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DOJ Implements Formal Policies for Cooperation Credit in False Claims Act Cases

Last month, Polsinelli highlighted a recent update to the Department of Justice (DOJ) Evaluation of Corporate Compliance Programs, which detailed how DOJ will evaluate the effectiveness of corporate compliance programs in the context of charging decisions and plea agreements. On May 6, 2019, DOJ implemented a new policy in civil cases brought under the False Claims Act (FCA). The new guidelines, incorporated as section 4-4.112 of the Justice Manual, formally establish policies regarding how defendants can earn credit in FCA matters.

The new policy incentivizes companies to (1) voluntarily disclose FCA violations, (2) cooperate with investigators, and (3) implement meaningful and effective remediation measures. Indeed, these broad areas of emphasis are not new and the factors draw on prior DOJ initiatives to reward cooperation. Nevertheless, the new policy is significant. Companies can now rely on a formal Justice Manual policy that should offer more detailed and reliable guidance. The new policy details the considerations that DOJ attorneys should weigh in determining settlements, which could reduce settlements to single damages in a case that would otherwise result in treble damages. In fact, and equally significant, the new policy encourages DOJ attorneys to take into account the prior existence of compliance programs in determining FCA liability. 

Regarding voluntary disclosure, DOJ makes clear: “Entities or individuals that make proactive, timely, and voluntary self-disclosure to the Department about misconduct will receive credit during the resolution of a FCA case.” And, internal investigations that discover misconduct beyond the scope of the known concerns will qualify the company or individuals for additional credit. 

Regarding cooperation, the new policy emphasizes efforts that extend beyond voluntary self-disclosure and sets forth a non-exclusive list of factors, including (1) identifying individuals substantially involved or responsible; (2) disclosing relevant facts and identifying opportunities for the government to obtain evidence possessed by third parties; (3) preserving documents through policies or directives beyond existing business or legal requirements; (4) identifying individuals who are aware of relevant information; (5) making officers and employees with relevant information available to the government; (6) disclosing facts gathered during an independent investigation that includes specific source citations versus general narratives; (7) providing information in native format; (8) admitting liability; (9) providing facts relevant to potential misconduct by third parties; and (10) assisting in the determination or recovery of losses caused by the misconduct.

And like voluntary cooperation, regarding consideration of remedial measures, the new policy does not include a comprehensive list of circumstances that warrant credit. Nonetheless, the new policy sets forth several examples that could qualify, including (1) a thorough analysis of the cause of the underlying conduct and remediation to address the root cause; (2) appropriate disciplining or replacing culpable individuals; (3) implementing “any additional steps” that show a recognition of the seriousness of the entity’s misconduct and acceptance of responsibility to mitigate potential recidivism, and (4), perhaps most important implementing or improving an effective compliance program to prevent future similar conduct. Specifically, DOJ may consider “the nature and effectiveness” of a compliance program in evaluating whether any violation was committed “knowingly” (an element of FCA liability). The new policy states that criteria for evaluating the effectiveness of a pre-existing compliance program may include those set forth in Justice Manual § 9-28.800.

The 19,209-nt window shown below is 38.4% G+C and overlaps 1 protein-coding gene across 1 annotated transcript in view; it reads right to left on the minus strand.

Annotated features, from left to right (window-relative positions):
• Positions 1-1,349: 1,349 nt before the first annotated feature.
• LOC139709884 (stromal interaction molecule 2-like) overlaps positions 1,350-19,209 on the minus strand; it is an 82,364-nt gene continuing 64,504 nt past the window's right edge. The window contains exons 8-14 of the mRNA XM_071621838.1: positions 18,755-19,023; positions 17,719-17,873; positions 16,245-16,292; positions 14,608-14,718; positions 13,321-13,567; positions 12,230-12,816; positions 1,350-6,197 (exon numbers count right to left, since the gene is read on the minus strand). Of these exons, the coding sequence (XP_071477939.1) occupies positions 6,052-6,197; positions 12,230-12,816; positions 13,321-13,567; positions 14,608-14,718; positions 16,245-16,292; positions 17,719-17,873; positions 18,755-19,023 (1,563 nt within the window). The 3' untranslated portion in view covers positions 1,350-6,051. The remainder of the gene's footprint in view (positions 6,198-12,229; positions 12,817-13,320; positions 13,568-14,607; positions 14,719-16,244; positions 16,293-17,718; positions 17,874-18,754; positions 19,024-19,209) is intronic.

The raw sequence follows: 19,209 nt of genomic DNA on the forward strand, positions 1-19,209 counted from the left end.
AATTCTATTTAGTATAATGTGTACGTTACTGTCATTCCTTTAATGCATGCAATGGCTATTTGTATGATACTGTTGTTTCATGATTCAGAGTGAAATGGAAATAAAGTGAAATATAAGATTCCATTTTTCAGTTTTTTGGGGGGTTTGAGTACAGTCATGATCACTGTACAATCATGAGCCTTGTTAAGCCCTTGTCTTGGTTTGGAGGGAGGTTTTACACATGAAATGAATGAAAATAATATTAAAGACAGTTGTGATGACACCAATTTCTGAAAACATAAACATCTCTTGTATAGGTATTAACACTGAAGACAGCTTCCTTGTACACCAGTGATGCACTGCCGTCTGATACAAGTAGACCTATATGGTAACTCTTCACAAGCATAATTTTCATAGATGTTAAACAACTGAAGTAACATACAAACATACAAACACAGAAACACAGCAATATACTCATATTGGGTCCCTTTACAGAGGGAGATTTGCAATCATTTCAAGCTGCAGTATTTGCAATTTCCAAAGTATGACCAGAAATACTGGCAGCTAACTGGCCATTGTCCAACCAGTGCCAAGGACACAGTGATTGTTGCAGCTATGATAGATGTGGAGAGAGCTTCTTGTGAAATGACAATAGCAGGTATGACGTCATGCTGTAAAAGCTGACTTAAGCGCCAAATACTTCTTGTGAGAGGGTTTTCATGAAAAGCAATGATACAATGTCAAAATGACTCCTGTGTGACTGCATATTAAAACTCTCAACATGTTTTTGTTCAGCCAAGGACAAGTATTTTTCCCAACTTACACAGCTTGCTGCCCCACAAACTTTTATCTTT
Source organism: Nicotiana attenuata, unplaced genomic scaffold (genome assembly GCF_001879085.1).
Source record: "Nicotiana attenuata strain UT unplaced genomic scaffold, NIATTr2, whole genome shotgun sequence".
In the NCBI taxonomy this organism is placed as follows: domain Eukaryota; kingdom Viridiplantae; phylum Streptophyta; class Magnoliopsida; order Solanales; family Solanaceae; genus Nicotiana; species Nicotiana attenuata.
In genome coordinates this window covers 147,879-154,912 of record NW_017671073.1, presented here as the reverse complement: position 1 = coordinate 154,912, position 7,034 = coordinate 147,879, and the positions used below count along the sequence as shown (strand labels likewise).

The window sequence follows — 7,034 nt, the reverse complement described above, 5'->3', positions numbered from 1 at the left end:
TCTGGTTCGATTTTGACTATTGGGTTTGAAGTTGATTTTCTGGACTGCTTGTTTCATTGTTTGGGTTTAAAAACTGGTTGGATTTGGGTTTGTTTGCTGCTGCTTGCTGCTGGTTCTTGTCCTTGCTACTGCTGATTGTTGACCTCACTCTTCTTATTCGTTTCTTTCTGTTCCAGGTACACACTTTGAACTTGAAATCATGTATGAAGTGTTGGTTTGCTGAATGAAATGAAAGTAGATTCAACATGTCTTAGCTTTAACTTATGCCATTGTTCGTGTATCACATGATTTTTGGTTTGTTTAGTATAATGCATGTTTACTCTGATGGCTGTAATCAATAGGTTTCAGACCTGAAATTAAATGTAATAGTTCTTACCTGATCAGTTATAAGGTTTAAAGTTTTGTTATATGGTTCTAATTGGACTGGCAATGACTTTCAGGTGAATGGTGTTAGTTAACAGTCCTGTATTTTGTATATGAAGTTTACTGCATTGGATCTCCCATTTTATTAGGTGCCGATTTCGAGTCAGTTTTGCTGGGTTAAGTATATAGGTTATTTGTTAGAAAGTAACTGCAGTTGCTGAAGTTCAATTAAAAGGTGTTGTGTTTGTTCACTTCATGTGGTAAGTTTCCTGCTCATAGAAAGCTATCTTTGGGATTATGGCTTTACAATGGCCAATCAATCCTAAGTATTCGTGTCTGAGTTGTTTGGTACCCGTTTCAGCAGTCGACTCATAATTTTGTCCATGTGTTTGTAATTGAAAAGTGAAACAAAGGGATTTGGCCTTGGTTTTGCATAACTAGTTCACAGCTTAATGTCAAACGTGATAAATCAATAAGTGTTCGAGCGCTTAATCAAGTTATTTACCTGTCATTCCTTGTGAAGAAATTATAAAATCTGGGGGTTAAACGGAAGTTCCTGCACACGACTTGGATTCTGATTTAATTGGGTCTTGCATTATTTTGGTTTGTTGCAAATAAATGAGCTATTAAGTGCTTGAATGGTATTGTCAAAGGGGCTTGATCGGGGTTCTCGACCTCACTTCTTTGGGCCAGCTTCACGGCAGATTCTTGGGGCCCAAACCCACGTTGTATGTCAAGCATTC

Concerns regarding disclosure remain. Companies must often consider that disclosure could result in additional litigation exposure, not to mention the disclosure could serve as additional ammunition for the government as the civil (and possibly criminal) investigation(s) evolve. Further, most often a sealed qui tam complaint already exists, which would negate any disclosure. Nevertheless, the adoption of a formal policy for cooperation credit suggests a willingness to fully apply the sought credits and ultimately encourage fulsome disclosure.

© Polsinelli PC, Polsinelli LLP in California


About this Author


As a shareholder in the Government Investigations practice, Brian Rafferty leverages a distinguished background serving as Chief of the Criminal Division of the United States Attorney’s Office for the Southern District of Georgia. In his more than ten years of experience as a federal prosecutor, Brian oversaw and managed some of the most high-profile and complex investigations in the Southern District of Georgia. Before his work as a federal prosecutor, Brian was a partner at white collar criminal litigation boutique in New York, where he represented individuals in government...


When a client turns to William Ezzell, they can expect an attorney keenly focused on learning who they are and what they do. He is genuinely passionate about understanding the intricacies unique to each client’s business, and how they view the world from their perspective. William combines this passion with his diverse practice history to further a collective goal: the best possible outcome. As a member of the firm’s Government Investigations and White Collar Defense Group, William devotes the majority of his practice to representing companies and individuals faced with white collar criminal matters, including the False Claims Act and the Anti-Kickback Statute.